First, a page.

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Words for Battle

Francine Stock begins her exploration of the culture of the Great War in 1914 with the mobilization of the word. Intellectuals and authors became seen as crucial to the war effort.

1: Words for Battle. Francine Stock begins her exploration of the culture of the Great War in 1914 with the mobilization of the word. For more than 40 years the next war to come had been a staple of fiction. England had been invaded, bombed and conquered before a shot had ever been fired in anger and now the war was upon us. What unfolded in the first weeks in the towns of villages of Belgium turned the war into a cultural struggle for survival and intellectuals and authors were soon seen as crucial to the war effort. From Arnold Bennett to Israel Zangwill, the literary giants of Edwardian England went to war.

Producer Mark Burman.

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28 minutes

Last on

Sat 8 Mar 2014 10:30

Featured

  • August 1914 by John Masefield

    Masefield’s first & only poem of the war

  • The Vigil by Henry Newbolt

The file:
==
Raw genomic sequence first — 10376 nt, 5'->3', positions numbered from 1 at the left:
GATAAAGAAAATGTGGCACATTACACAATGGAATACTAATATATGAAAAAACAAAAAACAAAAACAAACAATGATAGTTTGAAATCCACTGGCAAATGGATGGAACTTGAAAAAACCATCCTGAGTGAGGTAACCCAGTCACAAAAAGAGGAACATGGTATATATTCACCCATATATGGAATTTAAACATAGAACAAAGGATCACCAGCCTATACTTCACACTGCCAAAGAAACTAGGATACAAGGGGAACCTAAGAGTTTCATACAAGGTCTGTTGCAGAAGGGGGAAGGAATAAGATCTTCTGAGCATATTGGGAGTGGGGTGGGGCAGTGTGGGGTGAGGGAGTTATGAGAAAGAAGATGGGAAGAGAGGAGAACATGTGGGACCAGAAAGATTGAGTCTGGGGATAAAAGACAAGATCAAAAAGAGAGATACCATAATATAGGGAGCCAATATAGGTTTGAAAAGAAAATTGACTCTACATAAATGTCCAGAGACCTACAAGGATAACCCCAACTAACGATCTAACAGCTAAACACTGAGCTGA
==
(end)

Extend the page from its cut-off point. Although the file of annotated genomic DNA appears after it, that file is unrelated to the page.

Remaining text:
The first poem to see print after war was declared

  • Peace by Rubert Brooke

    Inspired by Brooke’s experience of the evacuation of Antwerp, Oct 1914

  • With the Allies

    Richard Harding Davis

  • Thoughts On This War

    John Galsworthy (November 1914)

  • For All We Have & Are by Rudyard Kipling

    Kipling sounds the alarm in his poetic call to arms

  • The War to End War

    H.G. WELLS

  • Common Sense About The War

    GEORGE BERNARD SHAW

  • Belgium by Edith Wharton

    Written especially for King Albert’s Book

  • Sonnet on the Belgian Expatriation

    T. HARDY

  • For The Fallen by Laurence Binyon

    Written in September 1914

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